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Thesis defense – Thomas Pfeiffer

21 November 2017

Super-resolution STED and two-photon microscopy of dendritic spine and microglial dynamics

Defended on November 21st, 2017

Supervisor: Valentin Nägerl / IINS

Activity-dependent changes in neuronal connectivity are thought to underlie learning and memory. I developed and applied novel high-resolution imaging-based approaches to study (i) microglia-spine interactions and (ii) the turnover of dendritic spines in the mouse hippocampus, which are both thought to contribute to the remodeling of synaptic circuits underlying memory formation.

(i) Microglia have been implicated in a variety of novel tasks beyond their classic immune defensive roles. I examined the effect of synaptic plasticity on microglial morphological dynamics and interactions with spines, using a combination of electrophysiology and two-photon microscopy in acute brain slices. I demonstrated that microglia intensify their physical interactions with spines after the induction of hippocampal synaptic plasticity. To study these interactions and their functional impact in greater detail, I optimized and applied time-lapse STED imaging in acute brain slices.

(ii) Spine structural plasticity is thought to underpin memory formation. Yet, we know very little about it in the hippocampus in vivo, which is the archetypical memory center of the mammalian brain. I established chronic in vivo STED imaging of hippocampal spines in the living mouse using a modified cranial window technique. The super-resolution approach revealed a spine density that was two times higher than reported in the two-photon literature, and a spine turnover of 40% over 5 days, indicating a high level of structural remodeling of hippocampal synaptic circuits.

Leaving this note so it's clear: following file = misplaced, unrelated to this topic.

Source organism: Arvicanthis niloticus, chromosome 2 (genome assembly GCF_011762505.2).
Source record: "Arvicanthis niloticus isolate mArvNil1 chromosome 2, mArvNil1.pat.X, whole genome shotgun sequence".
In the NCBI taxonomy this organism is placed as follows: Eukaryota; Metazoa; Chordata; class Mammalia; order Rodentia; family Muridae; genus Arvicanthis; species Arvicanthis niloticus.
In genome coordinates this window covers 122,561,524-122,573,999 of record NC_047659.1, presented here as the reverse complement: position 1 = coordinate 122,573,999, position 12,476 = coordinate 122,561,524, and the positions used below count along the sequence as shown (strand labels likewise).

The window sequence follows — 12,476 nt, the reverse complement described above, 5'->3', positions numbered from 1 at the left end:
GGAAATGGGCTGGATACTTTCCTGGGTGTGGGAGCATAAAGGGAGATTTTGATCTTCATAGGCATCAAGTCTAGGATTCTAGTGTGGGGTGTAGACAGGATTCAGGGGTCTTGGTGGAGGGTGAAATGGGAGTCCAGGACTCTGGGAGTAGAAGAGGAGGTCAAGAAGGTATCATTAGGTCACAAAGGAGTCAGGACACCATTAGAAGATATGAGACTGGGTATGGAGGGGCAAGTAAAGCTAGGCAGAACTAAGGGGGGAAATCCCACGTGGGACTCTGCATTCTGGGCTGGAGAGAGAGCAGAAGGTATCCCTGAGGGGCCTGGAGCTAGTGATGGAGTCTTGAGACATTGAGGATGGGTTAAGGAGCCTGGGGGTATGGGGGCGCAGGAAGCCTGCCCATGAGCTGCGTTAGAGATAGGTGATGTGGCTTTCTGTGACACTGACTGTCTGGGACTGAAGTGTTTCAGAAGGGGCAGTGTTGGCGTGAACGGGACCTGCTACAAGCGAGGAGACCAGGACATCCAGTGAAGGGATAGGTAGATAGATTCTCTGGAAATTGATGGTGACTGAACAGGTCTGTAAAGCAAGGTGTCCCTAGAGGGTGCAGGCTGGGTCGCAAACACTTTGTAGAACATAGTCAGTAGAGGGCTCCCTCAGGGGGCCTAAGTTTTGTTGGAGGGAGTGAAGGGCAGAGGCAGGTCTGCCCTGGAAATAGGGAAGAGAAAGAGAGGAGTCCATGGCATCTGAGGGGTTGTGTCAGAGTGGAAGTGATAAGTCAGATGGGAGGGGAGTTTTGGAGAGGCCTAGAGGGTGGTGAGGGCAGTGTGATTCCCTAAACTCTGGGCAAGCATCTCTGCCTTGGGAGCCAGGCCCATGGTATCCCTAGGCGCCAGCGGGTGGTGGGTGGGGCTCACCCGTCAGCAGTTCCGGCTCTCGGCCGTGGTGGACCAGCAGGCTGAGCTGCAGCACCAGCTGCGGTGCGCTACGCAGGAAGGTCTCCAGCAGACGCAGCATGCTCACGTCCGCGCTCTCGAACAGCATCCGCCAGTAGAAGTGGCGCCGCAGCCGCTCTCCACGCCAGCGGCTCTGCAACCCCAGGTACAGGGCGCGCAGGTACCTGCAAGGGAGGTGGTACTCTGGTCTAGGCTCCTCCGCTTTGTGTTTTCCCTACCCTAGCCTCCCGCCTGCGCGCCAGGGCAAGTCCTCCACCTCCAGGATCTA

The developed super-resolution imaging approaches enable the examination of microglia-synapse interactions and dendritic spines with unprecedented resolution in the living brain (tissue).

Keywords: super-resolution STED microscopy, two-photon microscopy, microglia, synaptic plasticity, dendritic spine, structural plasticity, in vivo imaging;


In vivo STED imaging reveals high spine turnover in the hippocampus over days Pfeiffer T*, Stefanie Poll*, Stéphane Bancelin*, Kevin Keppler, Martin Fuhrmann# and Nägerl UV#; in preparation.

Two-photon STED microscopy for nanoscale imaging of neural morphology in vivo ter Veer MTV*, Pfeiffer T* and Nägerl UV; Methods in Molecular Biology 2017 1663:45-64.

Induction of hippocampal long-term potentiation increases the morphological dynamics of microglial processes and prolongs their contacts with dendritic spines Pfeiffer T, Avignone E# and Nägerl UV#; Scientific Reports 2016 6:32422.


Thomas Pfeiffer PhD Student, MSc Valentin Nägerl Group – Synaptic Plasticity and Super-resolution Microscopy Interdisciplinary Institute for Neuroscience Université de Bordeaux / UMR 5297 CNRS Centre Broca Nouvelle-Aquitaine
Dernière mise à jour le 23.11.2017


Stéphane OLIET
DR, CNRS President
DR, INSERM Reviewer

Associate Prof., DZNE Bonn, Reviewer

Professor, University of Saarland Examiner
Valentina EMILIANI
DR, CNRS Examiner

Valentin NÄGERL
Prof., University of Bordeaux Supervisor

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21 November 2017
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